- DO NOT pitch a project until you have a sense of what they prioritize and are looking for— then tailor accordingly
- For reps, DO clearly articulate your career goals to see if they align and if it makes sense for you to work together
- When pitching a project, DO focus on what the audience will feel and experience, not scene by scene what happens
- DO NOT spend the entire time talking about craft. Get to know one another as people and talk about yourselves, your interests, and working together!
- DO Be concise in discussing your bio or background. Always great to talk about yourself and your experiences so long as it informs or contextualizes your writing in some way.
- When pitching a project DO NOT name all of your characters if you can help it. Usually too hard to keep track of and really who cares what the lead’s support character’s friend’s name is?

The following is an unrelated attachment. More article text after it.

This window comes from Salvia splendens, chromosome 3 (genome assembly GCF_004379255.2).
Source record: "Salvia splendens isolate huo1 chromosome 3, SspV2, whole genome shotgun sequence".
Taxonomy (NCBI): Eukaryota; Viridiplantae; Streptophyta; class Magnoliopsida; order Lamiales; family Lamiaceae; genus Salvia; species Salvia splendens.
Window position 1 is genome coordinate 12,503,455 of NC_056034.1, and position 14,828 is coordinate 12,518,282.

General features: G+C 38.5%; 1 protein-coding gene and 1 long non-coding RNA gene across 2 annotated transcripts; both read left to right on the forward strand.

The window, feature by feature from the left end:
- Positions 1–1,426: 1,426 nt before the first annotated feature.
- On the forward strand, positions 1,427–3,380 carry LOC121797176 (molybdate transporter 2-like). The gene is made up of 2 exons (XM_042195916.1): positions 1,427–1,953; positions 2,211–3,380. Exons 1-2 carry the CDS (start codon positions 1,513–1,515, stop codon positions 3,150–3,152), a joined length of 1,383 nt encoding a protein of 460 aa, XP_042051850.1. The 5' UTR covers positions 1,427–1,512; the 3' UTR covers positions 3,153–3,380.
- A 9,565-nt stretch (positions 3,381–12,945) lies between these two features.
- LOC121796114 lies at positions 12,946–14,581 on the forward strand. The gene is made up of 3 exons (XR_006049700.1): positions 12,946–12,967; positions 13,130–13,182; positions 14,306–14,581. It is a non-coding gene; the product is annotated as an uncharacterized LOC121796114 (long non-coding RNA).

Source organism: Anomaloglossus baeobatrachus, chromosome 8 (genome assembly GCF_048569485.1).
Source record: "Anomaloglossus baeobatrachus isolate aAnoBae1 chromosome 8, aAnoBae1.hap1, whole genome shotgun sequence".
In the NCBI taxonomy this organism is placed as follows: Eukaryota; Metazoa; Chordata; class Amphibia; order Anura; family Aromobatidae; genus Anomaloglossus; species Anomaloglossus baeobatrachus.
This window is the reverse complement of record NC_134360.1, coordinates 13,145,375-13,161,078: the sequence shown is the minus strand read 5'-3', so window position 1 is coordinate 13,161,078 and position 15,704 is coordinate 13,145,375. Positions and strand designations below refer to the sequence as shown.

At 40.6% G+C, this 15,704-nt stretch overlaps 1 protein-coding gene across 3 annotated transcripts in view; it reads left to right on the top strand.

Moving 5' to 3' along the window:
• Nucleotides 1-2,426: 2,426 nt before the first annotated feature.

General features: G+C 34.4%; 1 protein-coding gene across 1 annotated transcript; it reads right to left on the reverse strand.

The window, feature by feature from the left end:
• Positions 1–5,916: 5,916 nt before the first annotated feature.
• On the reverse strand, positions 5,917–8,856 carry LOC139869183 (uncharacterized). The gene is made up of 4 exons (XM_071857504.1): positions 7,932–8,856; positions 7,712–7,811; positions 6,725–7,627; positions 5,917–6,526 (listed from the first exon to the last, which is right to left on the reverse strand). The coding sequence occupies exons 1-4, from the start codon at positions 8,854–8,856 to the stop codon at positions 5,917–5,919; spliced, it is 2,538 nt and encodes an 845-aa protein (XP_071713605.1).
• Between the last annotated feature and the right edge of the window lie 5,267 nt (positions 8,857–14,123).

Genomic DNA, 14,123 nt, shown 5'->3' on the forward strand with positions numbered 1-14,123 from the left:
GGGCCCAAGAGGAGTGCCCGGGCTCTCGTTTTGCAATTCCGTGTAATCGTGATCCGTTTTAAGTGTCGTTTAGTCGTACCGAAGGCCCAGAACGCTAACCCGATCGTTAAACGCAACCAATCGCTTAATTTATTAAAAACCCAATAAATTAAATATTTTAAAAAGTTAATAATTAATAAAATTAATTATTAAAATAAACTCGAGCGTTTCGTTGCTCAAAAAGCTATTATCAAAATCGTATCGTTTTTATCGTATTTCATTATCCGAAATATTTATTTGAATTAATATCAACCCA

- DO NOT panic or pander. Cliche but calm down and be yourself. The goal here is to have a good convo and form a genuine connection
- DO BE CONFIDENT! There are thousands of writers and projects and this person CHOSE to meet with YOU!
What to do after the Meeting
So you had an awesome meeting and made a friend but don’t have a super clear next step. Now what?
Find ways to stay in touch with them so long as you are not asking them if they read the sample you sent. Trust me, if they read and loved the sample, they would have reached out to you. Plus, it is perfectly acceptable if not preferred to check in to see how THEY are doing and if there is anything you can do to help them.
Keep them updated on your developments. Placed in a contest? Have an upcoming meeting and want their advice? A project you discussed in your meeting is drawing interest? Shoot them an email so long as you aren’t pestering them. Keep them informed and trust that, if and when it makes sense for you to collaborate, you will
When in doubt…
Email Coverfly! We’ve seen it all before and are always able to answer any questions or help however we can.
Contact us here.